Which assets are still shining in this crisis?

The lack of clarity on when the world will return to ‘normal’ has overwhelmed investors, but there are still opportunities

One kilogramm fine gold bar are pictured in the Pro Aurum KG in Munich, Germany, on Wednesday, July 10, 2019. Photographer: Michaela Handrek-Rehle/Bloomberg
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Asset prices have always been subject to market risks such as hyperinflation, recession, and bank and stock exchange crashes.

Experienced investors can often manage such risks by staying informed and taking the right advice, meaning the smart money rides out the crisis.

For some companies and economic sectors, Covid-19 has even been an opportunity for growth.

However, the Covid-19 outbreak has created a completely different crisis – a pandemic.

After China’s economy contracted 6.8 per cent in the first quarter of this year, many other countries are expected to undergo a similar domino effect. The lack of clarity on when the world will return to “normal” has overwhelmed investors, causing panic sell-offs with no thought of tomorrow. In the first quarter, we saw the effects of this on many risk assets.

As events unfold, smart investors have begun to realise that not all pandemic asset classes have behaved in the same way as crude oil and airline stocks, meaning different opportunities now shape the investment markets.

For some companies and economic sectors, Covid-19 has even been an opportunity for growth.

Healthcare stocks were initially hit by the coronavirus sell-off but some later soared, from Teva Pharmaceuticals’ stock climbing 40 per cent in one month to Johnson & Johnson’s 10 per cent-plus gains.

Other asset classes to watch are food commodities such as orange juice, wheat and rice, all of which tracked initial gains and may rise further as consumers stock up and then restock in a crisis. Here are some sectors to watch:

Food commodities

During the past two weeks of the first quarter, orange juice futures rose 20 per cent, reflecting a sharp rise in demand and reduced supply because of tight coronavirus transport restrictions. The spike soon levelled out, but there is scope for more growth during the pandemic.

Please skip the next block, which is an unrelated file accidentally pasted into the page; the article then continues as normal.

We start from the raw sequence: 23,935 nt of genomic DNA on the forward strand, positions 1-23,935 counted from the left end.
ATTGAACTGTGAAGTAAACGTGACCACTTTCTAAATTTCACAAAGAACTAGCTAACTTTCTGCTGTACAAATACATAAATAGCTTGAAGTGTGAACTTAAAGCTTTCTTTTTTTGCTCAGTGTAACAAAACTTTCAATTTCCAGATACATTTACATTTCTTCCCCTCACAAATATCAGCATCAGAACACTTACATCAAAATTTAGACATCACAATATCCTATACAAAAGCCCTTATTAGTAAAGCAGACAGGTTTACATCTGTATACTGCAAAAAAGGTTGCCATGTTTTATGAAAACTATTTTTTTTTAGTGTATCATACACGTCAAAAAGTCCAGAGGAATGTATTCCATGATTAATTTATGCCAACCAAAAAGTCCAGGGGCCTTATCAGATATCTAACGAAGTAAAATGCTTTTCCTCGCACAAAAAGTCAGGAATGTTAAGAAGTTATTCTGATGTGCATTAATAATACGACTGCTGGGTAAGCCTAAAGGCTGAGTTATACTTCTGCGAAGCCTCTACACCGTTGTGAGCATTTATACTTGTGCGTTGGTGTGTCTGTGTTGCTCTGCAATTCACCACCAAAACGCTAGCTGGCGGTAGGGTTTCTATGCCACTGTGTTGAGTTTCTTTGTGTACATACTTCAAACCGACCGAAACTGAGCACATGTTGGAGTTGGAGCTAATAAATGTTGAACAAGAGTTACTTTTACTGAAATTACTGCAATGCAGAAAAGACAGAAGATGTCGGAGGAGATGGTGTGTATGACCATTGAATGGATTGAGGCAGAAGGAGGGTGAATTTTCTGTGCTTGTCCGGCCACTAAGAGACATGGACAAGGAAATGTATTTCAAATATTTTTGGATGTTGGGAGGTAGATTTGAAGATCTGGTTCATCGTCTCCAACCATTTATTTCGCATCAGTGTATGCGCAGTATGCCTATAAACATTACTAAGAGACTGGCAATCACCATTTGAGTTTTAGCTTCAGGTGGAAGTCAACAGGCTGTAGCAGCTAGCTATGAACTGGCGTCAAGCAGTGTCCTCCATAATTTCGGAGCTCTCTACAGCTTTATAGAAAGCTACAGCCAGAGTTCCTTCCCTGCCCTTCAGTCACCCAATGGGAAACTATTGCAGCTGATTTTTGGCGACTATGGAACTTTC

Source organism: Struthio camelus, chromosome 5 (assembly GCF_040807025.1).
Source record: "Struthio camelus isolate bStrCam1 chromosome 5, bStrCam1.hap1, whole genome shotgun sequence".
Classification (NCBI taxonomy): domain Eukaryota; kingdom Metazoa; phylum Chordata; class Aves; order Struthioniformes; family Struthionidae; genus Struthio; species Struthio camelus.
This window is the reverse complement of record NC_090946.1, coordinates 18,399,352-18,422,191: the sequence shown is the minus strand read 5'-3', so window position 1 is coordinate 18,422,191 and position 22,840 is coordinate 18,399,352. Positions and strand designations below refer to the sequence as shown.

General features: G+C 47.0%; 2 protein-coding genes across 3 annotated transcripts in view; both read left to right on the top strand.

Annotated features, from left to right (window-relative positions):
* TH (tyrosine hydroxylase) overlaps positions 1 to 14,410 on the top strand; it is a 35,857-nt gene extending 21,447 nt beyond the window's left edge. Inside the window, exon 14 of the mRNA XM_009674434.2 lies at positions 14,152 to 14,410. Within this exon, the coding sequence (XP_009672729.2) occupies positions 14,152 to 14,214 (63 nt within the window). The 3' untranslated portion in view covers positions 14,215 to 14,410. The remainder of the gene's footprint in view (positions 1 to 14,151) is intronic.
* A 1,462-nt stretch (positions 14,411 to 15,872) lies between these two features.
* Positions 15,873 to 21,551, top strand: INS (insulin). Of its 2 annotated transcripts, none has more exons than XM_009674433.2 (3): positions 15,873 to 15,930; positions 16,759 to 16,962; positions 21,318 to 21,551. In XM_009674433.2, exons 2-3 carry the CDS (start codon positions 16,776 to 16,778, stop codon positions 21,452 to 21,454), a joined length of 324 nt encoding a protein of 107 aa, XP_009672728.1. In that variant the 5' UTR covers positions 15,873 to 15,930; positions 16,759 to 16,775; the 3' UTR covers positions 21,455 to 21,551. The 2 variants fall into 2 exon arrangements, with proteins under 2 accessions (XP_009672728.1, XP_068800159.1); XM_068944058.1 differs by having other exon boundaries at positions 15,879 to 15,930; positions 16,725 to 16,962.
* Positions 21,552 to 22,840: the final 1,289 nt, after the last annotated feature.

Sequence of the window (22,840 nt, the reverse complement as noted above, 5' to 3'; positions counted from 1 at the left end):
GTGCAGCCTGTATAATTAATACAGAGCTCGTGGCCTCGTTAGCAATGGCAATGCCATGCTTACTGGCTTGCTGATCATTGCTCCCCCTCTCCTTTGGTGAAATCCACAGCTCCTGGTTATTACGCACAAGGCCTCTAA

Wheat and rice commodities also rose until solutions such as the European Union’s ‘green lanes’ – fast lanes at border crossing for lorries carrying freight – were put in place to keep the supplies of food and medical products flowing.

Logistics companies

The crude-oil tanker industry is faring much better than their energy supplier counterparts as rates for very large crude carriers surged amid higher-than-usual inventories, say industry reports. The vessels are needed as floating storage units because producers are running out of space amid a global oil glut.

Digital asset classes

Streaming entertainment companies such as Netflix and social media companies such as Facebook are now some of the few sources of leisure and connection for self-isolated populations. As these digital services and products become more central to society’s well-being, their value will be supported accordingly.

In the business world, virtual reality meetings and digital business processes have also won support for the same reason. Videoconferencing app Zoom, for example, has gained a surge in daily users to 200 million, from about 10 million in December.


The safe-haven precious metal is a firm favourite with investors amid the coronavirus volatility risks. Gold price benchmarks approached nine-year highs and might be even higher if it weren’t for the clear winner in safe-haven buying: cash.

As fearful animal spirits rule the markets in a crisis, cash is a shelter. The US Federal Reserve’s gigantic economic stimulus translates into cheques for each American and the US dollar is supported by strong demand. Risk assets may face months of sell-offs in favour of hard cash to ensure essential supplies for households and businesses.

This phenomenon could go in several directions. On the upside, the cash-rich could keep supply chains oiled for the time it takes to beat the coronavirus crisis. On the downside, the combination of a global recession and higher food prices may not end well, leading to inflationary pressures burdening consumers.

Predicting the end of any crisis is difficult, let alone an unprecedented one such as Covid-19. We may learn more about the market’s adaptation as some countries, such as Spain, partly reopen their economies. If the partial reopening works, there will be higher hopes for a quicker than expected recovery, at least in the EU.

If we are still in the same predicament by the third quarter, there may be an economic evolution, meaning the entry of new technology and services that are more sustainable in a world where staying home and working remotely is normal.

Hussein Sayed is the chief market strategist at FXTM